Sunday, November 15, 2009

A Teasing Task

Like most writers, I’m fascinated by language. Some of the oldest forms in English are amongst the most evocative. What about these expressions, all derived from medieval hunting jargon?

  • A sounder of wild boar
  • A drift of pigs
  • A shrewdness of apes
  • A watch of nightingales
  • A skulk of foxes
  • An unkindness of ravens
  • A murder of crows

Ages ago, I heard James Naughtie talking on the BBC Radio 4 Today Programme about this. He produced these, which I loved:

  • A smear of journalists
  • A pedant of Today Programme presenters

That made me start musing about romantic novelists. So far— deliberately excluding those that would be X-rated — I’ve come up with the suggestions below.

  • A passion of romantic novelists
  • An escape of romantic novelists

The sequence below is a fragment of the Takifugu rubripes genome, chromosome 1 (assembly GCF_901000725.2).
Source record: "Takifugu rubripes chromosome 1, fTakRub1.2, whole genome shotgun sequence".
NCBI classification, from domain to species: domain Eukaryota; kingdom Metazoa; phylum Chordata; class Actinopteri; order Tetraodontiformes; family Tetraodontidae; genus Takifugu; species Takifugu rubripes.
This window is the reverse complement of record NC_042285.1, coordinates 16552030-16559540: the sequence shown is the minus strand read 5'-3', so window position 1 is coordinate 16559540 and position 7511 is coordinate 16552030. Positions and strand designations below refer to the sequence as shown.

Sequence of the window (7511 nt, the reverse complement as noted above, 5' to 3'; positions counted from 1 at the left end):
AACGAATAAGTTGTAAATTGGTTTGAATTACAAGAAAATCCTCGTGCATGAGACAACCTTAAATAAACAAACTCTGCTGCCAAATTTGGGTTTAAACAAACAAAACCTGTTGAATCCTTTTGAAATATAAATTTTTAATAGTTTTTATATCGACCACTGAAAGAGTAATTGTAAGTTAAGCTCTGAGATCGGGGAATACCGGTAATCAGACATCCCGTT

• A happiness of romantic novelists

and (I wonder why?)

  • A vineyard of romantic novelists

I’m sure visitors to our blog will have lots of ideas here. I’d love to hear them.



Jan Jones said...

Oh, I just LOVE a watch of nightingales!

I'd suggest a relationship of romantic novelists. Or maybe a friendliness? A hilarity? A party?

Caroline Storer said...

"A plethora of romance readers" - after all, romance sales account for the vast proportion of book sales - worldwide. Take care. Caroline x

Joanna Maitland said...

Yes, I love nightingales, too, Jan. A party of romantic novelists is lovely -- all those double meanings.

Hadn't even begun to think about romance readers, Caroline. Plethora is great. What about "a sigh of romance readers"? or "a relaxation of romance readers"? Gosh, food for thought here.

The romantic query letter and the happy-ever-after said...

Library of romance novelists next to a den of dishy heartthrobs.
or a Salon of Romance Novelists.
You take care.

Nicola Cornick said...

I like a Salon of Romance Novelists! Love all these collective nouns. I have a book with a whole list of them and that refers to a "worship of writers"! My favourite though is a smuck of jellyfish although I'm not sure what a smuck is.